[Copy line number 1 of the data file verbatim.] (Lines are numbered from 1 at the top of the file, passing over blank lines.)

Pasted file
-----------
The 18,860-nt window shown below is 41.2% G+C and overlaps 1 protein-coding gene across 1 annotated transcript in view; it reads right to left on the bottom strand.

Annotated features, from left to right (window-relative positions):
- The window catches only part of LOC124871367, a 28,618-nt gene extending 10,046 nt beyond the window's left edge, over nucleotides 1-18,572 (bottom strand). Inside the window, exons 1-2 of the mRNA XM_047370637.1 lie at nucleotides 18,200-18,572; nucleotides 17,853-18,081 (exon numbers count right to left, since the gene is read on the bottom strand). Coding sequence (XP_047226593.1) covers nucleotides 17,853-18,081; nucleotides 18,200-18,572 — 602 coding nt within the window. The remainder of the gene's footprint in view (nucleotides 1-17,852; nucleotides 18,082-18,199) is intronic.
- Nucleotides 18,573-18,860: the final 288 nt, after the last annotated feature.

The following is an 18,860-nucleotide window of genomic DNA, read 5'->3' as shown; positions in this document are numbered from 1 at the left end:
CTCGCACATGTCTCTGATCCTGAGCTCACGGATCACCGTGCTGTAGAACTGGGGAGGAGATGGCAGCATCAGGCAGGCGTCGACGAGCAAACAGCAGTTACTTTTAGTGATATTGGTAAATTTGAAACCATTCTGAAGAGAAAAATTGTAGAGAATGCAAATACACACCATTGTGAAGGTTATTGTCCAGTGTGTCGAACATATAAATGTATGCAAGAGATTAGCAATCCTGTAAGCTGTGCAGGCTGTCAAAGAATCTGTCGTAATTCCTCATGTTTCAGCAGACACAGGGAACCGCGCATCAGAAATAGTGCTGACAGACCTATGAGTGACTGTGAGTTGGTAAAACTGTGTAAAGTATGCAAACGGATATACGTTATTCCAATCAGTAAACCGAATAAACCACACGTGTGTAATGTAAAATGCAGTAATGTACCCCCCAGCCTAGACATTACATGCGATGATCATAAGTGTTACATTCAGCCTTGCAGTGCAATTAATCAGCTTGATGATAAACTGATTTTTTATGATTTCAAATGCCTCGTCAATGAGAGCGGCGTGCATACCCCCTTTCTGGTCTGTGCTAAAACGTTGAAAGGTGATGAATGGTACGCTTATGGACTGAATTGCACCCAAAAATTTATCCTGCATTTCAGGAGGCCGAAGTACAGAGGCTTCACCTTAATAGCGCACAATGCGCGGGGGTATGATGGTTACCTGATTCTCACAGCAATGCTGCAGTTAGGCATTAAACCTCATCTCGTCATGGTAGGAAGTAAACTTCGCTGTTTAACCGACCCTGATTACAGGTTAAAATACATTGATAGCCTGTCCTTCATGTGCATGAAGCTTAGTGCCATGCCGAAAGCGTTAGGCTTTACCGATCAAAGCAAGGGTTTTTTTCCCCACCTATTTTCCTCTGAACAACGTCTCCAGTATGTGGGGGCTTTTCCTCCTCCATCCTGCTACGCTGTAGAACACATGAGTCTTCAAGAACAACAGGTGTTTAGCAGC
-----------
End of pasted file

The 18,860-nt window shown below is 41.2% G+C and overlaps 1 protein-coding gene across 1 annotated transcript in view; it reads right to left on the bottom strand.